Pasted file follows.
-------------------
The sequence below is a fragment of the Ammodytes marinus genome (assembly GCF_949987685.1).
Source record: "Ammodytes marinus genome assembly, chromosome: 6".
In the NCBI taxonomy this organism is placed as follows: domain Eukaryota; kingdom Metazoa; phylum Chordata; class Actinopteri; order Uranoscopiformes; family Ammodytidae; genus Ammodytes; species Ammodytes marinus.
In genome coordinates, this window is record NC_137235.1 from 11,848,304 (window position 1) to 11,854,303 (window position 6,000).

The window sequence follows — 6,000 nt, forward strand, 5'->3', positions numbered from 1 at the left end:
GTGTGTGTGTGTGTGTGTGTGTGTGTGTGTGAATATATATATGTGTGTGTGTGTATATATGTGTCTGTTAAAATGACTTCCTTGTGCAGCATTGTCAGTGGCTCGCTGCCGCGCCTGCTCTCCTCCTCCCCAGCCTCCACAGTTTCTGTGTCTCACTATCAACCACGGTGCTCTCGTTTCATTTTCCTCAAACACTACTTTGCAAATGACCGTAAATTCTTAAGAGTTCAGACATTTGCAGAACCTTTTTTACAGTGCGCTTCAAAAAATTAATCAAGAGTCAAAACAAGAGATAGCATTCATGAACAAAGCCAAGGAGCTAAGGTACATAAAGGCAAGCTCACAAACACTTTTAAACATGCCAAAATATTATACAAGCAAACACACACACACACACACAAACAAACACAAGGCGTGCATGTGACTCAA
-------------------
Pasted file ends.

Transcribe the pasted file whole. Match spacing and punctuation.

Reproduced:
The sequence below is a fragment of the Ammodytes marinus genome (assembly GCF_949987685.1).
Source record: "Ammodytes marinus genome assembly, chromosome: 6".
In the NCBI taxonomy this organism is placed as follows: domain Eukaryota; kingdom Metazoa; phylum Chordata; class Actinopteri; order Uranoscopiformes; family Ammodytidae; genus Ammodytes; species Ammodytes marinus.
In genome coordinates, this window is record NC_137235.1 from 11,848,304 (window position 1) to 11,854,303 (window position 6,000).

The window sequence follows — 6,000 nt, forward strand, 5'->3', positions numbered from 1 at the left end:
GTGTGTGTGTGTGTGTGTGTGTGTGTGTGTGAATATATATATGTGTGTGTGTGTATATATGTGTCTGTTAAAATGACTTCCTTGTGCAGCATTGTCAGTGGCTCGCTGCCGCGCCTGCTCTCCTCCTCCCCAGCCTCCACAGTTTCTGTGTCTCACTATCAACCACGGTGCTCTCGTTTCATTTTCCTCAAACACTACTTTGCAAATGACCGTAAATTCTTAAGAGTTCAGACATTTGCAGAACCTTTTTTACAGTGCGCTTCAAAAAATTAATCAAGAGTCAAAACAAGAGATAGCATTCATGAACAAAGCCAAGGAGCTAAGGTACATAAAGGCAAGCTCACAAACACTTTTAAACATGCCAAAATATTATACAAGCAAACACACACACACACACACAAACAAACACAAGGCGTGCATGTGACTCAA